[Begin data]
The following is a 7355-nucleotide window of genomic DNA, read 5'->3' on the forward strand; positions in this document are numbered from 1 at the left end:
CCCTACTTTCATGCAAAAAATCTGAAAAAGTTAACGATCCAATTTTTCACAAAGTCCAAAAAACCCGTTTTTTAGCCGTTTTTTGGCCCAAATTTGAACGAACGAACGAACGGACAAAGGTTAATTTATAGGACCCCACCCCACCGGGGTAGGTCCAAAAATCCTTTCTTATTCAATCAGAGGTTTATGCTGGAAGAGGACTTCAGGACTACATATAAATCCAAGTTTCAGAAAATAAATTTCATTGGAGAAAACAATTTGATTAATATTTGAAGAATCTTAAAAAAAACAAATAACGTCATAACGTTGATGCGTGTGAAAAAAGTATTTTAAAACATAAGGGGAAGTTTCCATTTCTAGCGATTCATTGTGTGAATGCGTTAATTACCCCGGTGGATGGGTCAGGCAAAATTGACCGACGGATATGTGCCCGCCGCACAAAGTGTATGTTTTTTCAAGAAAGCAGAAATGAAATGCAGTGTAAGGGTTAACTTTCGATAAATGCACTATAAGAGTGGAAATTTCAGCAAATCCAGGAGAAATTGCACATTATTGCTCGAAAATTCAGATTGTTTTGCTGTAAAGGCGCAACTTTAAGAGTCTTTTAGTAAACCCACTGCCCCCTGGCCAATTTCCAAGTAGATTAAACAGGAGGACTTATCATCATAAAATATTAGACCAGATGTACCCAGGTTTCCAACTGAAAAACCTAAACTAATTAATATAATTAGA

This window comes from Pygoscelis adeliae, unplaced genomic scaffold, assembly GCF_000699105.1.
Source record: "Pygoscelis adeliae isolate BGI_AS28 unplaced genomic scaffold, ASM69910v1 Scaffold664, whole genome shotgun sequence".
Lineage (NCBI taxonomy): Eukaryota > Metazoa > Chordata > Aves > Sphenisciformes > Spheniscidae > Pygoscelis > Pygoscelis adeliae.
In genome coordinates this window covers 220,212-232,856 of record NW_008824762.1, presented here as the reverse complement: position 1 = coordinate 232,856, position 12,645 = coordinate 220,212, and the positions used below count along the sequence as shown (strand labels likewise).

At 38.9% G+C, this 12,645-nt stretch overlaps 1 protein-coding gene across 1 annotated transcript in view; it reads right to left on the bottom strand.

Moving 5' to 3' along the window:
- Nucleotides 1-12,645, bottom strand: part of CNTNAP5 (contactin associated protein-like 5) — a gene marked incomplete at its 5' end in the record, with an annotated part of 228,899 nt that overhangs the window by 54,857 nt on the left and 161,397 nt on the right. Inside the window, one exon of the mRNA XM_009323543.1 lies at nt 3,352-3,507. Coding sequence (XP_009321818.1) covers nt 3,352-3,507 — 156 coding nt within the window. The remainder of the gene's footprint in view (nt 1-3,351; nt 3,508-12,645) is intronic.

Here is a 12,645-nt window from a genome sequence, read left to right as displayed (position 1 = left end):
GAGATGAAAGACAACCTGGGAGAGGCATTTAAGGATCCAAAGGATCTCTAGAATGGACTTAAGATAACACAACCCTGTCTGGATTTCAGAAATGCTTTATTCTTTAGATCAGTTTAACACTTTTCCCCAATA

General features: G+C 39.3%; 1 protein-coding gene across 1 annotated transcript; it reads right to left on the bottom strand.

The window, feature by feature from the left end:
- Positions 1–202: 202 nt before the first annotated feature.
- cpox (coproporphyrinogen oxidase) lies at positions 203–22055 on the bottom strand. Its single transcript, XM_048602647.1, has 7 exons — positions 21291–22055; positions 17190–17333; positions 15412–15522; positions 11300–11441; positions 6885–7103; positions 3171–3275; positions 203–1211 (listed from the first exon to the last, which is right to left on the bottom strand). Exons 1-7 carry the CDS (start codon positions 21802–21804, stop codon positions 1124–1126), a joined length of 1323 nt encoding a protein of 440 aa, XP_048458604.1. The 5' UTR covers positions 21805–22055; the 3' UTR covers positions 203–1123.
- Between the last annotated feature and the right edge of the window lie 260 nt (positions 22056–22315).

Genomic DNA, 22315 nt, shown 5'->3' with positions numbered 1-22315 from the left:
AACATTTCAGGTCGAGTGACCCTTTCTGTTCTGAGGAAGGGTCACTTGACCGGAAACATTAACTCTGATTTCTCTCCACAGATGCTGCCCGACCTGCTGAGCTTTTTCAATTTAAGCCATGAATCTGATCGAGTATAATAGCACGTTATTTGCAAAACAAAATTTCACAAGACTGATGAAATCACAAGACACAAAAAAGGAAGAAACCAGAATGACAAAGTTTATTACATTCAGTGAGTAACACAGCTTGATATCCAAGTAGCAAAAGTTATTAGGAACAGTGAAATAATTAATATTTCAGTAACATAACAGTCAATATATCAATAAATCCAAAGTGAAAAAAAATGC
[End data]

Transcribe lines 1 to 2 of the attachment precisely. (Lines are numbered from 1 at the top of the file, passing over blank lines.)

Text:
The following is a 7355-nucleotide window of genomic DNA, read 5'->3' on the forward strand; positions in this document are numbered from 1 at the left end:
CCCTACTTTCATGCAAAAAATCTGAAAAAGTTAACGATCCAATTTTTCACAAAGTCCAAAAAACCCGTTTTTTAGCCGTTTTTTGGCCCAAATTTGAACGAACGAACGAACGGACAAAGGTTAATTTATAGGACCCCACCCCACCGGGGTAGGTCCAAAAATCCTTTCTTATTCAATCAGAGGTTTATGCTGGAAGAGGACTTCAGGACTACATATAAATCCAAGTTTCAGAAAATAAATTTCATTGGAGAAAACAATTTGATTAATATTTGAAGAATCTTAAAAAAAACAAATAACGTCATAACGTTGATGCGTGTGAAAAAAGTATTTTAAAACATAAGGGGAAGTTTCCATTTCTAGCGATTCATTGTGTGAATGCGTTAATTACCCCGGTGGATGGGTCAGGCAAAATTGACCGACGGATATGTGCCCGCCGCACAAAGTGTATGTTTTTTCAAGAAAGCAGAAATGAAATGCAGTGTAAGGGTTAACTTTCGATAAATGCACTATAAGAGTGGAAATTTCAGCAAATCCAGGAGAAATTGCACATTATTGCTCGAAAATTCAGATTGTTTTGCTGTAAAGGCGCAACTTTAAGAGTCTTTTAGTAAACCCACTGCCCCCTGGCCAATTTCCAAGTAGATTAAACAGGAGGACTTATCATCATAAAATATTAGACCAGATGTACCCAGGTTTCCAACTGAAAAACCTAAACTAATTAATATAATTAGA